Home' Greymouth Star : April 8th 2015 Contents Greymouth Star
Wednesday, April 8, 2015 - 7
Russian emergency crews have
tried to submerge a nuclear
submarine that caught fire while
undergoing repairs in dry dock
as officials insisted it was not
carrying nuclear fuel or arms.
Despite attempts by authorities
to play down the overnight
incident, reports said Russia’s navy
chief Admiral Viktor Chirkov
flew out to the scene along with a
slew of top naval brass.
After battling the flames for
several hours, firefighters were
now filling the dock with water
“and the operation may last
several hours”, a
for the United Shipbuilding
Corporation which manages the
facility, Ilya Zhitomirsky, said.
The aim would be to submerge
A statement by the press ser vice
of the Zvyozdochka shipyard said
that the fire started in the stern,
when welding works contacted
rubber-based hull insulation.
“Employees and crew have left
the submarine in an organised
fashion,” it said.
“Nobody has been hurt.”
The vessel — a cruise missile-
type sub called Orel with two
reactors that is classified as
Oscar II by Nato — had nuclear
“The nuclear fuel had been
unloaded from Orel before it was
put up on dry dock. The reactor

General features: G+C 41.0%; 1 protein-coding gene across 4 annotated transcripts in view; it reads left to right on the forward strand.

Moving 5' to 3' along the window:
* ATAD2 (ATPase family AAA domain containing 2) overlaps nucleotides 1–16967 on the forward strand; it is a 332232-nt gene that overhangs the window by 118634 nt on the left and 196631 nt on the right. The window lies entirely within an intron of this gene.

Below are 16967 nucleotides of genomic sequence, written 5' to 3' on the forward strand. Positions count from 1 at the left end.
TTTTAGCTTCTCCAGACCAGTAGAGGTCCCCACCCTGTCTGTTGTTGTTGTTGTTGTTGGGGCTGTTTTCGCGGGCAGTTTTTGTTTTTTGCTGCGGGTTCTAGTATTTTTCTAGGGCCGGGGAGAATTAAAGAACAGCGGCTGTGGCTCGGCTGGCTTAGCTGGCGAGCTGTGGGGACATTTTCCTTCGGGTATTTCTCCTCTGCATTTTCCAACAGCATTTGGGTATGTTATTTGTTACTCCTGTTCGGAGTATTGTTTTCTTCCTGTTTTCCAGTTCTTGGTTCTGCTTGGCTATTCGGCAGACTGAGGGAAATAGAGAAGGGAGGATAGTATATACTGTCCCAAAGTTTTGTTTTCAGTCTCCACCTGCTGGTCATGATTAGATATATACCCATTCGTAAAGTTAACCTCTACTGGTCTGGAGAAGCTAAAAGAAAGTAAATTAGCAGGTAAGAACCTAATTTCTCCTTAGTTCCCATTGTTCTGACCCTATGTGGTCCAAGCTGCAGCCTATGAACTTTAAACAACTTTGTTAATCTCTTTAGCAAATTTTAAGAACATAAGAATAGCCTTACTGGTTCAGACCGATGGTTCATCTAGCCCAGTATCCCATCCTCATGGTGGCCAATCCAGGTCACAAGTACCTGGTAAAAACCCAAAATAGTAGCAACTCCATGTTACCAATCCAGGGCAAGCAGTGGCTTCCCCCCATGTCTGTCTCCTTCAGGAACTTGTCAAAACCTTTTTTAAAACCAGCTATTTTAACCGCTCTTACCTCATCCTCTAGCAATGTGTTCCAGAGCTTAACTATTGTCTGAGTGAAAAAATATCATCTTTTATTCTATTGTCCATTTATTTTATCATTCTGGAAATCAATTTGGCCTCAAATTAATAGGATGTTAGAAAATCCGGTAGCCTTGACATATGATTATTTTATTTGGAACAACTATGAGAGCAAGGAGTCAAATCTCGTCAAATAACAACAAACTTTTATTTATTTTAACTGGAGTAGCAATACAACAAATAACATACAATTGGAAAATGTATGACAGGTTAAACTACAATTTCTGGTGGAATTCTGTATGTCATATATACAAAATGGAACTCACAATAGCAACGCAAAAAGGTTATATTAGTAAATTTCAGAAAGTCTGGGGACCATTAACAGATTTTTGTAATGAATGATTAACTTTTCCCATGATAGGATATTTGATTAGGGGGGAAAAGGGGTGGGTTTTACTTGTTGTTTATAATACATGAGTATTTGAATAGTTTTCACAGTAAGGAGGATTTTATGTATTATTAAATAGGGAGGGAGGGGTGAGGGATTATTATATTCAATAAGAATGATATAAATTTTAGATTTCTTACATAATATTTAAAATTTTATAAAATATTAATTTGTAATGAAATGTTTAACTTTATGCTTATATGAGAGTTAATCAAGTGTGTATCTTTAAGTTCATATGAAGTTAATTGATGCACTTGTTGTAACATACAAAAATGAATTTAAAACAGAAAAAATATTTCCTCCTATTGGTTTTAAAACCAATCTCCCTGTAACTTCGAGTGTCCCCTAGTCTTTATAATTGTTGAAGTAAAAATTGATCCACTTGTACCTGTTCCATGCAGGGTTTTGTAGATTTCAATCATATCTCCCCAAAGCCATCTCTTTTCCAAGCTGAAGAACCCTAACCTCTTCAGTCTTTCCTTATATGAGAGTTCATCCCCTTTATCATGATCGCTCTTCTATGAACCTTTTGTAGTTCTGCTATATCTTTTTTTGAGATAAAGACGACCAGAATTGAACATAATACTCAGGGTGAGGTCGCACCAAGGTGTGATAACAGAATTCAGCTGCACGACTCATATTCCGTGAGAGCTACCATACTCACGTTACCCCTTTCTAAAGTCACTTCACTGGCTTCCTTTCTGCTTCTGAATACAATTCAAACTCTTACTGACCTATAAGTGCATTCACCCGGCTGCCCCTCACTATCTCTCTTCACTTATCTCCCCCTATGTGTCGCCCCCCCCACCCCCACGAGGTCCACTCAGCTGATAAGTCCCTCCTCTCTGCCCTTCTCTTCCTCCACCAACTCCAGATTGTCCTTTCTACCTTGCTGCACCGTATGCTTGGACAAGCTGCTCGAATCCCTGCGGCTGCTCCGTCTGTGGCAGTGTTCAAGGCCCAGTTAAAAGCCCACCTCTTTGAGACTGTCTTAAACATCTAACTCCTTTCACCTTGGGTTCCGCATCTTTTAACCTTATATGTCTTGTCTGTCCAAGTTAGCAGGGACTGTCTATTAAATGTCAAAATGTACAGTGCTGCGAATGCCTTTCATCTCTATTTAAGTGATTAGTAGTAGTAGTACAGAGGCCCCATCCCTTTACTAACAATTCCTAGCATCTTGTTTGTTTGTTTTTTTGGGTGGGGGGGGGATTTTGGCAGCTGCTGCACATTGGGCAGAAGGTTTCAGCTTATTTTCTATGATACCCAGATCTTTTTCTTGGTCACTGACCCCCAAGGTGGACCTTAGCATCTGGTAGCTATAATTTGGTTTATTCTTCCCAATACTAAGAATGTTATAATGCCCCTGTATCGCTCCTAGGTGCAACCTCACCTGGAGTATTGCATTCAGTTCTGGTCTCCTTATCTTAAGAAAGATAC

is turned off,” Zhitomirsky told
RIA Novosti agency.
“There are no weapons on board.
It is clear that if the submarine
was armed it would not have
been accepted for repairs,” the
shipyard’s spokesman, Nikolai
Televised footage from the
dock showed black smoke rising
above the 155m-long submarine.
Russian nuclear sub catches fire
Britain’s Prime Minister David
Cameron has been skewered in the
middle of a tense election campaign —
for eating a hot dog with a knife and
The Conser vative leader’s
yesterday to a voter barbecue backfired
as an attempt to appear as an everyman,
relaxing in a blue shirt as the beer flowed.
The image was shattered when
Cameron picked up cutlery to tackle the
sausage-stuffed bread roll.
Newspapers and social media seized
on the photograph of Cameron using
the cutlery as evidence that the prime
minister is posh and unrelatable — an
image his party has battled to shake.
“ David Cameron doesn’t know how to
eat a hot dog” announced the Metro; “I